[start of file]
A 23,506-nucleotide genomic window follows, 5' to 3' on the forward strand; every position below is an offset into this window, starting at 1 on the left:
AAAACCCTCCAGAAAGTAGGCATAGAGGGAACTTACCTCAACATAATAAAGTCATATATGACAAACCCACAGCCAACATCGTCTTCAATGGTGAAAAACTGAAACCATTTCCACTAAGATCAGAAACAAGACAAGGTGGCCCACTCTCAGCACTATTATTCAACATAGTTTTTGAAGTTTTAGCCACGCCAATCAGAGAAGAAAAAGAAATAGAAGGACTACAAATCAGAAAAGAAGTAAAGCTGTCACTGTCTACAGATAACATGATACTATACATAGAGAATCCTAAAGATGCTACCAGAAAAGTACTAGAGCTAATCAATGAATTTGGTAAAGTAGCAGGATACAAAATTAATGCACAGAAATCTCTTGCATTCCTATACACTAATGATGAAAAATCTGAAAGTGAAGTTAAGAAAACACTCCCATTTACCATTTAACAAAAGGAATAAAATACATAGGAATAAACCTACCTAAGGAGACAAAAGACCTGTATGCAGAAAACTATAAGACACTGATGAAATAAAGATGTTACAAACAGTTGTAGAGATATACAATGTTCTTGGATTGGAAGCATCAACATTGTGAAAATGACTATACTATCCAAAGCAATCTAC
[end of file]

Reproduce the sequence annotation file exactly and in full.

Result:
A 23,506-nucleotide genomic window follows, 5' to 3' on the forward strand; every position below is an offset into this window, starting at 1 on the left:
AAAACCCTCCAGAAAGTAGGCATAGAGGGAACTTACCTCAACATAATAAAGTCATATATGACAAACCCACAGCCAACATCGTCTTCAATGGTGAAAAACTGAAACCATTTCCACTAAGATCAGAAACAAGACAAGGTGGCCCACTCTCAGCACTATTATTCAACATAGTTTTTGAAGTTTTAGCCACGCCAATCAGAGAAGAAAAAGAAATAGAAGGACTACAAATCAGAAAAGAAGTAAAGCTGTCACTGTCTACAGATAACATGATACTATACATAGAGAATCCTAAAGATGCTACCAGAAAAGTACTAGAGCTAATCAATGAATTTGGTAAAGTAGCAGGATACAAAATTAATGCACAGAAATCTCTTGCATTCCTATACACTAATGATGAAAAATCTGAAAGTGAAGTTAAGAAAACACTCCCATTTACCATTTAACAAAAGGAATAAAATACATAGGAATAAACCTACCTAAGGAGACAAAAGACCTGTATGCAGAAAACTATAAGACACTGATGAAATAAAGATGTTACAAACAGTTGTAGAGATATACAATGTTCTTGGATTGGAAGCATCAACATTGTGAAAATGACTATACTATCCAAAGCAATCTAC